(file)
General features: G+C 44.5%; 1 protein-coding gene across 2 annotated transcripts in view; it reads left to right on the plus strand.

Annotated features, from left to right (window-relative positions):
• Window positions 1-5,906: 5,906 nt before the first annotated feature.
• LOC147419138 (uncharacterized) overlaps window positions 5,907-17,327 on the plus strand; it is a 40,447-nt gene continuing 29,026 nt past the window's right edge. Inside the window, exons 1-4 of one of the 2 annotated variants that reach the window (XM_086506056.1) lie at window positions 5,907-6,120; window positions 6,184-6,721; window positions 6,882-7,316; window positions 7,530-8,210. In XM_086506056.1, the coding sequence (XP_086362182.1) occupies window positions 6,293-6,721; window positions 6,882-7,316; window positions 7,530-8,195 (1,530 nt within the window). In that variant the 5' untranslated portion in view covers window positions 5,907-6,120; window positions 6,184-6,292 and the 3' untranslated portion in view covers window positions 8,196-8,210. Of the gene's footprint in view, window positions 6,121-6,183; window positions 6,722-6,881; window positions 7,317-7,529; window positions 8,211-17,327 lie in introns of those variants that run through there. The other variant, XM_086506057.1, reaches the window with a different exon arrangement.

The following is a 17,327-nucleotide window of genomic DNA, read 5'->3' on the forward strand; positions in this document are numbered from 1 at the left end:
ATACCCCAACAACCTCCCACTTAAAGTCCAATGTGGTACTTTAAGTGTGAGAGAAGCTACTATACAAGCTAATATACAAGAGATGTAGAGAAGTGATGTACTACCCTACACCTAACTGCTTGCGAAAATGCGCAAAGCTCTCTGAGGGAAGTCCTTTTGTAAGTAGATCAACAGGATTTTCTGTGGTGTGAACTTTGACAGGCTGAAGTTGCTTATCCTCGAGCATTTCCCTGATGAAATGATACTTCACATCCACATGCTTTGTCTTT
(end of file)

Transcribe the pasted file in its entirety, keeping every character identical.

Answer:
General features: G+C 44.5%; 1 protein-coding gene across 2 annotated transcripts in view; it reads left to right on the plus strand.

Annotated features, from left to right (window-relative positions):
• Window positions 1-5,906: 5,906 nt before the first annotated feature.
• LOC147419138 (uncharacterized) overlaps window positions 5,907-17,327 on the plus strand; it is a 40,447-nt gene continuing 29,026 nt past the window's right edge. Inside the window, exons 1-4 of one of the 2 annotated variants that reach the window (XM_086506056.1) lie at window positions 5,907-6,120; window positions 6,184-6,721; window positions 6,882-7,316; window positions 7,530-8,210. In XM_086506056.1, the coding sequence (XP_086362182.1) occupies window positions 6,293-6,721; window positions 6,882-7,316; window positions 7,530-8,195 (1,530 nt within the window). In that variant the 5' untranslated portion in view covers window positions 5,907-6,120; window positions 6,184-6,292 and the 3' untranslated portion in view covers window positions 8,196-8,210. Of the gene's footprint in view, window positions 6,121-6,183; window positions 6,722-6,881; window positions 7,317-7,529; window positions 8,211-17,327 lie in introns of those variants that run through there. The other variant, XM_086506057.1, reaches the window with a different exon arrangement.

The following is a 17,327-nucleotide window of genomic DNA, read 5'->3' on the forward strand; positions in this document are numbered from 1 at the left end:
ATACCCCAACAACCTCCCACTTAAAGTCCAATGTGGTACTTTAAGTGTGAGAGAAGCTACTATACAAGCTAATATACAAGAGATGTAGAGAAGTGATGTACTACCCTACACCTAACTGCTTGCGAAAATGCGCAAAGCTCTCTGAGGGAAGTCCTTTTGTAAGTAGATCAACAGGATTTTCTGTGGTGTGAACTTTGACAGGCTGAAGTTGCTTATCCTCGAGCATTTCCCTGATGAAATGATACTTCACATCCACATGCTTTGTCTTT